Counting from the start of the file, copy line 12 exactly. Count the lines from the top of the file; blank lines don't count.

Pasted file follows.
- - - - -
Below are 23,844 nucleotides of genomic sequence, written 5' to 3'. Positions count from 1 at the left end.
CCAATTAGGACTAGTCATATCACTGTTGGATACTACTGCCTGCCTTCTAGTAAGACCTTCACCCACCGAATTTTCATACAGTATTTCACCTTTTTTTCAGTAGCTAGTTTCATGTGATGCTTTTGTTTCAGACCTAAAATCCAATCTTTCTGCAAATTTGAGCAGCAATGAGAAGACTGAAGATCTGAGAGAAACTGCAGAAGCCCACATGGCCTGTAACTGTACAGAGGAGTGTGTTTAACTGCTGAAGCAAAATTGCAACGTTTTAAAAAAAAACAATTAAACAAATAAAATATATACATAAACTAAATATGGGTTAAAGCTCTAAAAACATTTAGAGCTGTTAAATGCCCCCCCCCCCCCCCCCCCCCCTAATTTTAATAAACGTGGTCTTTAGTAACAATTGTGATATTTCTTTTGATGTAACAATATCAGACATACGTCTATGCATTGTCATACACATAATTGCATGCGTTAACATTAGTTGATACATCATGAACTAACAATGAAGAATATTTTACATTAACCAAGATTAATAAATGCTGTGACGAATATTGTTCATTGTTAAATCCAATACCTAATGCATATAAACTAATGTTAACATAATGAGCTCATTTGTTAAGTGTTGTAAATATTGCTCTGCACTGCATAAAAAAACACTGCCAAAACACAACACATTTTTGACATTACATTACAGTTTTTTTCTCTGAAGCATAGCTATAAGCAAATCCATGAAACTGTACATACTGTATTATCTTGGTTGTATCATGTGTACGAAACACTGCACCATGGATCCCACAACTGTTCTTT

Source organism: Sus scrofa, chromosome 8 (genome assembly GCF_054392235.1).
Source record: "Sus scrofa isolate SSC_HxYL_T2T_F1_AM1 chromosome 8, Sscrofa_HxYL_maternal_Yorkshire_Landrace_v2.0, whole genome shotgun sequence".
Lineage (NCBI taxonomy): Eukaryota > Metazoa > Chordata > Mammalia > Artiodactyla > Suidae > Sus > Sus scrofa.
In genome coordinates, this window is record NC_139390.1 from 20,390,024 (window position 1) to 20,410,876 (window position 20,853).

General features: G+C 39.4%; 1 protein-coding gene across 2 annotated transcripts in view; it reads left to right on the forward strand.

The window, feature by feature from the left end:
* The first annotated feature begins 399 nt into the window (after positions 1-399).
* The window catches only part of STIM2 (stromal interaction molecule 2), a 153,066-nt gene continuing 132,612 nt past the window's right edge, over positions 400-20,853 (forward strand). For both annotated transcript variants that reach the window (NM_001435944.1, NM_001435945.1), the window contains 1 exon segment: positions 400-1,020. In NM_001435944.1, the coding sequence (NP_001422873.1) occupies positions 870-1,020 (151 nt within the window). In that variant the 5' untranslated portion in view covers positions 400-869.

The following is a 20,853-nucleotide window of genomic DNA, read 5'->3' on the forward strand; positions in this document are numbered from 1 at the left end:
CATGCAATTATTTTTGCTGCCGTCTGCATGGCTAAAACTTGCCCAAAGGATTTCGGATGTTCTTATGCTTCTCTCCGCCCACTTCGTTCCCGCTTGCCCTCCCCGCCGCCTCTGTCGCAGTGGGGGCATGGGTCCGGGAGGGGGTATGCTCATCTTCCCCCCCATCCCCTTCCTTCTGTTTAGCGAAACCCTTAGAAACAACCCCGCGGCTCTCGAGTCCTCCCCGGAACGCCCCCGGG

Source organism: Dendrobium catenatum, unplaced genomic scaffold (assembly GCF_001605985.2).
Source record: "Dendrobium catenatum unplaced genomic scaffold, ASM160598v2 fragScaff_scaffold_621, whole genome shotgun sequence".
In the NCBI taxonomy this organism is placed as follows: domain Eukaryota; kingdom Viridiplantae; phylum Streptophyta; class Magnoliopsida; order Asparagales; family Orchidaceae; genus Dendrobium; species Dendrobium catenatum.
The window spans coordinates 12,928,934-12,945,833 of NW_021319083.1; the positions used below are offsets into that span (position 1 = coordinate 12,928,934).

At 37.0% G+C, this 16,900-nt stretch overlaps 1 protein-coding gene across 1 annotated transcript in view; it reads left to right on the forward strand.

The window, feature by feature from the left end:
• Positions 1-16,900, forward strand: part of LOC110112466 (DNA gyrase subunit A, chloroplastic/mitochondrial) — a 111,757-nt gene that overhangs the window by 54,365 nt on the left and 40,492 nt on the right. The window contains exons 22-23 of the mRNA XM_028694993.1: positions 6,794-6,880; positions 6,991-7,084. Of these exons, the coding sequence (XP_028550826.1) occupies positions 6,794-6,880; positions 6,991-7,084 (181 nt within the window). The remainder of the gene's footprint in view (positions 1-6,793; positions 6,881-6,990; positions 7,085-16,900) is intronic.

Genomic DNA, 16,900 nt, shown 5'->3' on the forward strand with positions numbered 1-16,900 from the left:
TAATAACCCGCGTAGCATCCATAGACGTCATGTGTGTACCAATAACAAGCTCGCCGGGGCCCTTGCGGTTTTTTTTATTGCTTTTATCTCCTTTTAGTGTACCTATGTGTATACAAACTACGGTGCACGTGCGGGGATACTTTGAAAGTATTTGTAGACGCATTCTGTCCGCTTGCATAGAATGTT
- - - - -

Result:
CATGCAATTATTTTTGCTGCCGTCTGCATGGCTAAAACTTGCCCAAAGGATTTCGGATGTTCTTATGCTTCTCTCCGCCCACTTCGTTCCCGCTTGCCCTCCCCGCCGCCTCTGTCGCAGTGGGGGCATGGGTCCGGGAGGGGGTATGCTCATCTTCCCCCCCATCCCCTTCCTTCTGTTTAGCGAAACCCTTAGAAACAACCCCGCGGCTCTCGAGTCCTCCCCGGAACGCCCCCGGG